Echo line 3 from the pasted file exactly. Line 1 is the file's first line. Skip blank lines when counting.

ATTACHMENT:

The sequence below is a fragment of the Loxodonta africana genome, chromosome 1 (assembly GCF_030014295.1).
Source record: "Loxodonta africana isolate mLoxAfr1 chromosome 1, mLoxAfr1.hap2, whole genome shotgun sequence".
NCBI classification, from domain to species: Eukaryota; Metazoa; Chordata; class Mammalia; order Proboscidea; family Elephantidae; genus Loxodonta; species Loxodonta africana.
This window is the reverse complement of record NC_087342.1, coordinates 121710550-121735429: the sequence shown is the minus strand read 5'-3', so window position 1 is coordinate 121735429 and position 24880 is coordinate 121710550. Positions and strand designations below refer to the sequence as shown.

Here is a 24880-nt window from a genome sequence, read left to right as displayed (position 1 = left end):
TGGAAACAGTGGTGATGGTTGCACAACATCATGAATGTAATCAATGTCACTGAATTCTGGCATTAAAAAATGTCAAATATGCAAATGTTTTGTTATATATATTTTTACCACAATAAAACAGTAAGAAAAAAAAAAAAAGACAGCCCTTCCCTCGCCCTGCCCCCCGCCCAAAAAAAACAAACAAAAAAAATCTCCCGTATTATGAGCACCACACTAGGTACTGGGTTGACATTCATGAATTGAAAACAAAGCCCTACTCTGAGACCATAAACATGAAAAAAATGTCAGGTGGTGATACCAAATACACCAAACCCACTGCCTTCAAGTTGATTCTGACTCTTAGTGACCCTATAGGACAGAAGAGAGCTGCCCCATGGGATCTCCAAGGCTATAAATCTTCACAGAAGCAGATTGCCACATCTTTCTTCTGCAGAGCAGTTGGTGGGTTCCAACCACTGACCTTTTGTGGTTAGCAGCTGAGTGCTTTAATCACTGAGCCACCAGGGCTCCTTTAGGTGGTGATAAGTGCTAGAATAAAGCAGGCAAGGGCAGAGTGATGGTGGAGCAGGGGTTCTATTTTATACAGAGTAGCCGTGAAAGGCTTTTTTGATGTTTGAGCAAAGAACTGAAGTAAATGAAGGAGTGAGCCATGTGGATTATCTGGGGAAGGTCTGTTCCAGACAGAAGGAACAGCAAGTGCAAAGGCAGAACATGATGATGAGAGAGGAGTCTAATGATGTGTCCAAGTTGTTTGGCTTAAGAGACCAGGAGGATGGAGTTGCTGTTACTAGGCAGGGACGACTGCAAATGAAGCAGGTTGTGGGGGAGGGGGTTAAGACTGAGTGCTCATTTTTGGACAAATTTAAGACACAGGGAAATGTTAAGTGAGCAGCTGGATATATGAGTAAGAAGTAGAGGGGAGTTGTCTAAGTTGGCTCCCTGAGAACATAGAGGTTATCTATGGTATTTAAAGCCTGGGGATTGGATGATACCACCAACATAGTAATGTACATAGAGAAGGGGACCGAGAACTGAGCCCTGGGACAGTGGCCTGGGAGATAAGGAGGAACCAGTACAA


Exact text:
NCBI classification, from domain to species: Eukaryota; Metazoa; Chordata; class Mammalia; order Proboscidea; family Elephantidae; genus Loxodonta; species Loxodonta africana.